The stories about human beings with wings are supposed to teach a human being that if they do the right things, they will feel like they have wings. Literally. You will feel wing like structures within your body, that move like you see wings of lying animals move.

    You cannot fly your physical body with the energy body wings. The energy body wings fly your energy body, your mind, your consciousness, up to the next higher level of consciousness.
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  45. #44 Re: Wings, is it possible? 
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    Quote Originally Posted by Winged Teen
    Curious, does anyone believe it would be possible for a human to fly?(With wings on their back) I mean, you would have to undergo surgery to lighten your body as much as possible, and still, they would have to be very powerful muscles. Don't judge me for it, but I have always wanted wings, and was just curious.
    Though I doubt we would be able to fly for any great distances, I don't see why it would be completely impossible to design some sort of mechanical wings controlled by the shoulder and back muscles. They would have to be enormous but I don't see why they could make synthetic limbs for amputees and not wings for the rest of us Earth-bound Homo sapiens
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  46. #45 Re: Wings, is it possible? 
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    Quote Originally Posted by mbokohutu
    ......the wings of your energy body.
    Is this what they mean by Happeh theory?
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  47. #46 Re: Wings, is it possible? 
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    Quote Originally Posted by Harold14370
    Quote Originally Posted by mbokohutu
    ......the wings of your energy body.
    Is this what they mean by Happeh theory?
    I don't know. You should ask Q since he seems to know all about that Happeh Theory.
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  48. #47 Re: Wings, is it possible? 
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    Quote Originally Posted by mbokohutu
    The energy body wings fly your energy body, your mind, your consciousness, up to the next higher level of consciousness.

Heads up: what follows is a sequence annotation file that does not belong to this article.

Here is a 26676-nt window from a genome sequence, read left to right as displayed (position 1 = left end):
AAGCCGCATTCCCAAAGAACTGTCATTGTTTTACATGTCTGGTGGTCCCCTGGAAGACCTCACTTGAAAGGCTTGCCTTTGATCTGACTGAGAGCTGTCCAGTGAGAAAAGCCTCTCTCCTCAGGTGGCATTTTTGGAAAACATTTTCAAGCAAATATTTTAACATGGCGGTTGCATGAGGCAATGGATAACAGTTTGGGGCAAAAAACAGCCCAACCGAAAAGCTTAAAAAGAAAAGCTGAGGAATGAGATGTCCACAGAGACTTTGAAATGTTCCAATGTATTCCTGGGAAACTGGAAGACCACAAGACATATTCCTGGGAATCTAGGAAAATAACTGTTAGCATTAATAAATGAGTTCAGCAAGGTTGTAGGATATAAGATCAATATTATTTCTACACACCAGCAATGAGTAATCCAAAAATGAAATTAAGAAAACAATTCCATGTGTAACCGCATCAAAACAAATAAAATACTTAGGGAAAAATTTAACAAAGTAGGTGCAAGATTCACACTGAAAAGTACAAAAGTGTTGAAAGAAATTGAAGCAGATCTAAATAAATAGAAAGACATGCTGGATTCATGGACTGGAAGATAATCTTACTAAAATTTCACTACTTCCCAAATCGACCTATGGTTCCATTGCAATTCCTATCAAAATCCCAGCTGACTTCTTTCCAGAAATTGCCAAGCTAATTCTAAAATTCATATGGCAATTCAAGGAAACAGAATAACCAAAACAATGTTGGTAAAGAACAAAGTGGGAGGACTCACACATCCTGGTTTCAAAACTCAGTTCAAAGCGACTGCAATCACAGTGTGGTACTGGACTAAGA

Reminds me of the Falun Gong's "falun". It is a spinning swastika shaped energy object "installed" inside a follower's abdomen by the cult leader himself (in his astral travels). Cultivators may also grow additional eyes, even compound eyes, which are invisible to normal folk.
    A pong by any other name is still a pong. -williampinn
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  49. #48 Re: Wings, is it possible? 
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    Quote Originally Posted by mbokohutu

    I don't know. You should ask Q since he seems to know all about that Happeh Theory.
    It's little wonder you would still associate yourself with "Happeh" considering you've been banned from numerous sites and that name has become synonymous with insanity. You've also created numerous sock puppets doing exactly the same thing you do now, pretending it isn't you, Happeh.

    So, why the charade?
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  50. #49  
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    There's a lot of off-topic sniping going on in this forum lately. Once again, stick to the topic, and leave the personal issues to PM. Further off topic content will be removed.

    /moderator mode


    mbokohutu, do you have any sources of empirical data that explain this "energy body wings" idea? Is this a psychological phenomenon?
    Man can will nothing unless he has first understood that he must count on no one but himself; that he is alone, abandoned on earth in the midst of his infinite responsibilities, without help, with no other aim than the one he sets himself, with no other destiny than the one he forges for himself on this earth.
    ~Jean-Paul Sartre
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  51. #50  
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    It's Happeh theory.
    This visualization of the energy body as an exact duplicate of the physical body, is extremely useful in demonstrating and discussing the movement of the energy body away from it's proper location, and the diagnosis of physical health problems that are caused by movement of the energy body.
    http://www.happehtheory.com/Energy/H...gyMainPage.htm
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  52. #51  
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    okay I laughed pretty hard at the URL there...
    Is it just me or does this energy thing seem a bit more like wishful thinking, new age spiritual ideaologies than it does like anything empirically backable?